It starts with a certain angle: a smartphone tilted at
45 degrees just above your eyeline is generally deemed the most forgiving.
Then a light source: the flattering beam of a backlit window or a bursting
supernova of flash reflected in a bathroom mirror, as preparations are under
way for a night out.
The pose is important. Knowing self-awareness is conveyed by
the slight raise of an eyebrow, the sideways smile that says you're not taking
it too seriously. A doe-eyed stare and mussed-up hair denotes natural beauty,
as if you've just woken up and can't help looking like this. Sexiness is
suggested by sucked-in cheeks, pouting lips, a nonchalant cock of the head and
a hint of bare flesh just below the clavicle. Snap!
Afterwards, a flattering filter is applied. Outlines are
blurred, colours are softened, a sepia tint soaks through to imply a simpler
era of vinyl records and VW camper vans.
All of this is the work of an instant. Then, with a single
tap, you are ready to upload: to Twitter, to Facebook,
to Instagram, each likeness accompanied by a self-referential hashtag.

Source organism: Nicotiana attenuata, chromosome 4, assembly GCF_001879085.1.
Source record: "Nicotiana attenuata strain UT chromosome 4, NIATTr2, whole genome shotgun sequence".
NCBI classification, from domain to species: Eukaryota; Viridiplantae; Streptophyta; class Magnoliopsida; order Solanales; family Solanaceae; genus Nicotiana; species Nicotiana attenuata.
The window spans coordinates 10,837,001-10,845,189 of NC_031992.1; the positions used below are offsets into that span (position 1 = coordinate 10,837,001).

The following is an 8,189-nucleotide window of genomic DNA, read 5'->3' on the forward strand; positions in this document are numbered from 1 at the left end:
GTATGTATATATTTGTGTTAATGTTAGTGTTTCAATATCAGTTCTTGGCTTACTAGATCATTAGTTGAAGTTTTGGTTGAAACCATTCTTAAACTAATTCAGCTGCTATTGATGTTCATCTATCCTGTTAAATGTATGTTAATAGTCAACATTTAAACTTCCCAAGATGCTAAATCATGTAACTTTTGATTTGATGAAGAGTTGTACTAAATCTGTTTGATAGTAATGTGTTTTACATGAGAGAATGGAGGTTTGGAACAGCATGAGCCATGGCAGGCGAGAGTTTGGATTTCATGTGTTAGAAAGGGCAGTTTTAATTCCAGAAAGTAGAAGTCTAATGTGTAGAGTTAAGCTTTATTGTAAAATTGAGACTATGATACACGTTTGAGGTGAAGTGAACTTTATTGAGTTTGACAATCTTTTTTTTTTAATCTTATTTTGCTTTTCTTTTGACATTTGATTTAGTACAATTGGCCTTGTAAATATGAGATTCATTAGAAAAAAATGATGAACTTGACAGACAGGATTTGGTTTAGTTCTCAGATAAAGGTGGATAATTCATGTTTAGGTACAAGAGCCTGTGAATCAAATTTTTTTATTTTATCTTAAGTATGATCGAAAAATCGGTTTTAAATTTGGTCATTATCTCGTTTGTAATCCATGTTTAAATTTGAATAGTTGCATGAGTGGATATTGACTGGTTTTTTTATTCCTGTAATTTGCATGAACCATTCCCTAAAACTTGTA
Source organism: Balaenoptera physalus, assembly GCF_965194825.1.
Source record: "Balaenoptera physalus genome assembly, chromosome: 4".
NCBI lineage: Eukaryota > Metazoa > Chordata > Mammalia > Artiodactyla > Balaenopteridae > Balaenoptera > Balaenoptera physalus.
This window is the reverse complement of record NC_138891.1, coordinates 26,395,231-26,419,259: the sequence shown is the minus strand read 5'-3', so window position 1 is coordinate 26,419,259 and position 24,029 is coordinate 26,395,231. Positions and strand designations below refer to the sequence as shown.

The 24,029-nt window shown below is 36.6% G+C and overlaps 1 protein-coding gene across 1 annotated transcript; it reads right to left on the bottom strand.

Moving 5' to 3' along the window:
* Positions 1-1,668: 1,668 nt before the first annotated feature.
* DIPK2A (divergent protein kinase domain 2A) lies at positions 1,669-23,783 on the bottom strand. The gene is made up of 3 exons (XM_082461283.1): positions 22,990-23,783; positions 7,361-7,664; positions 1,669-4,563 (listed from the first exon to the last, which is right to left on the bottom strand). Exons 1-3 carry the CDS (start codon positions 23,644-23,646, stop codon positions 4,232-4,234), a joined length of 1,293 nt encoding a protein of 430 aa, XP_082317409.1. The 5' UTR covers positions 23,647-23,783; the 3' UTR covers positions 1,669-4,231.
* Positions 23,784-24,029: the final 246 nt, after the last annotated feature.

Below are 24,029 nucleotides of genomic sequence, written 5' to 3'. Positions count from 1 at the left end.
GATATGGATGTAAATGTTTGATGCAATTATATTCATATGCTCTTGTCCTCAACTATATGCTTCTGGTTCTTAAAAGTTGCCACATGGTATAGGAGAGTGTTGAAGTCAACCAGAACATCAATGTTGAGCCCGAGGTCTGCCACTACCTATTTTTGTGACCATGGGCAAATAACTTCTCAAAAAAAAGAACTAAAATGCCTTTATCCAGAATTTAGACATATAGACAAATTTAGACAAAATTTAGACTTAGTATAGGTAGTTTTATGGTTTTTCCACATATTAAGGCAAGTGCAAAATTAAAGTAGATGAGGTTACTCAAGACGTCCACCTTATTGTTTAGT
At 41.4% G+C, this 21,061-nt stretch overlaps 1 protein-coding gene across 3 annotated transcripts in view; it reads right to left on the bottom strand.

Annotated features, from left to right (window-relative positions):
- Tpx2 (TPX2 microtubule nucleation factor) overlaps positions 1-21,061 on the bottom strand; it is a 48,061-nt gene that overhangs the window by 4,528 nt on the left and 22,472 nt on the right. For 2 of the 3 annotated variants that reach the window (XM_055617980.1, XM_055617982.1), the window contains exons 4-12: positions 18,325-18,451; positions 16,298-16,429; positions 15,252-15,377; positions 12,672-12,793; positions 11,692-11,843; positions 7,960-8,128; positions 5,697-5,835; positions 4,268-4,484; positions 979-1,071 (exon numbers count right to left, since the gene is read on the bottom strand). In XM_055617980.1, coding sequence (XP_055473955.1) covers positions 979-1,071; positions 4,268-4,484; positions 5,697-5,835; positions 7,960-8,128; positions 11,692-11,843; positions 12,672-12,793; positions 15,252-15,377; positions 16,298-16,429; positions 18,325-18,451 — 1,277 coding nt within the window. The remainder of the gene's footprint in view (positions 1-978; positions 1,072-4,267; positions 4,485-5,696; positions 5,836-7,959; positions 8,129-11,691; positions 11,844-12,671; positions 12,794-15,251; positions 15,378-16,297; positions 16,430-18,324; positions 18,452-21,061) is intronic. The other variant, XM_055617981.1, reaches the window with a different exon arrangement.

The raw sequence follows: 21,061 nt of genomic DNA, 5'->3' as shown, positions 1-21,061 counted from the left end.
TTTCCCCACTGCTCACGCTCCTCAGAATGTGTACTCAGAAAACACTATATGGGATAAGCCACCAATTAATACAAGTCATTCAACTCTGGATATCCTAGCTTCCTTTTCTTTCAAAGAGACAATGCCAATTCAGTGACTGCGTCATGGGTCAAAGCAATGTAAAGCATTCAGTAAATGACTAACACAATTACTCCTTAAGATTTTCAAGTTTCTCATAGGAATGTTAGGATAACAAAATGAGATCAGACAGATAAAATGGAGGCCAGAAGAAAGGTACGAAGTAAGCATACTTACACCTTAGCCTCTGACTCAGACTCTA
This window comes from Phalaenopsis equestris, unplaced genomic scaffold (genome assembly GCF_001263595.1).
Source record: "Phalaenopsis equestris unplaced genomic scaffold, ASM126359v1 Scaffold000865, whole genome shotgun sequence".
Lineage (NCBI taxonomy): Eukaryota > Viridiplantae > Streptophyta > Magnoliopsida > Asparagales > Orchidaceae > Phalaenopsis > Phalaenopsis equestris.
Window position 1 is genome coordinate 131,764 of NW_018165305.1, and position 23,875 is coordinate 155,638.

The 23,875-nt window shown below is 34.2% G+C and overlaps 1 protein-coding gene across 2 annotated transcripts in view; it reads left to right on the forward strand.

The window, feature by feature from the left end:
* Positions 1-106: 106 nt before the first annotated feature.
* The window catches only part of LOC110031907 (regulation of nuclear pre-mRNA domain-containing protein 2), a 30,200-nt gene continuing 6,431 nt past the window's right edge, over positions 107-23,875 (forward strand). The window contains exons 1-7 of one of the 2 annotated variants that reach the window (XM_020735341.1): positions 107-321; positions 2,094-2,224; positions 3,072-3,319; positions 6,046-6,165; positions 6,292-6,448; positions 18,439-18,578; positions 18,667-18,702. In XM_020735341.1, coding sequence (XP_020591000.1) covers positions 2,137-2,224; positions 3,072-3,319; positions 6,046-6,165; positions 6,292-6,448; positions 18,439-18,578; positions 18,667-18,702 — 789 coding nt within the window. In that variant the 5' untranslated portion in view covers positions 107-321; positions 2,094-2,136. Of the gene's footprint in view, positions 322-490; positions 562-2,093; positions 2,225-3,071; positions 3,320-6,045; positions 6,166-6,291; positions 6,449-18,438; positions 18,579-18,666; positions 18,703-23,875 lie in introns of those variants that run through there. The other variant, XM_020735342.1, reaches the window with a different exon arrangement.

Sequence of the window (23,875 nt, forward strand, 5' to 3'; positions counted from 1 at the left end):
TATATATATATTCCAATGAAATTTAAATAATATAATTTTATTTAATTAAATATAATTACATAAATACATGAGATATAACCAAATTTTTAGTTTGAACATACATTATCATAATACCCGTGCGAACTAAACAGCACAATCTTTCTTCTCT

Soon, you repeat the whole process, trying out a different pose. Again
and again. This then, is the addictive selfie: the self-portrait of the digital
age. We are all at it. Just type "selfie" into the Twitter search
bar. Or take a look at Instagram, where over 90million photos are currently
posted with the hashtag #me.
The Cameroon online users are not immune to this selfie
syndrome and even mama Chantou caught the bug. Here below are our best selfies
from the week...
|Lady Ponce, Music artist|
|Numerica & team - Music artist|
|Jeanne - Ludmilla beauty bar boss|
|Andrea - Blogger/culture influencer|
|Jay Milly (Fluri Boys) - Music artist|
|Diane Audrey - Visiter l'Afrique boss|
|Magasco - Music artist|
|Nathalie - Socialite|
|Stanley Enow - Rapper|
|Joan - Entertainment correspondent|
|Sebastian Bassong - Norwich City FC|
Find our other selfie posts here
Credit: Elizabeth Day | Guardian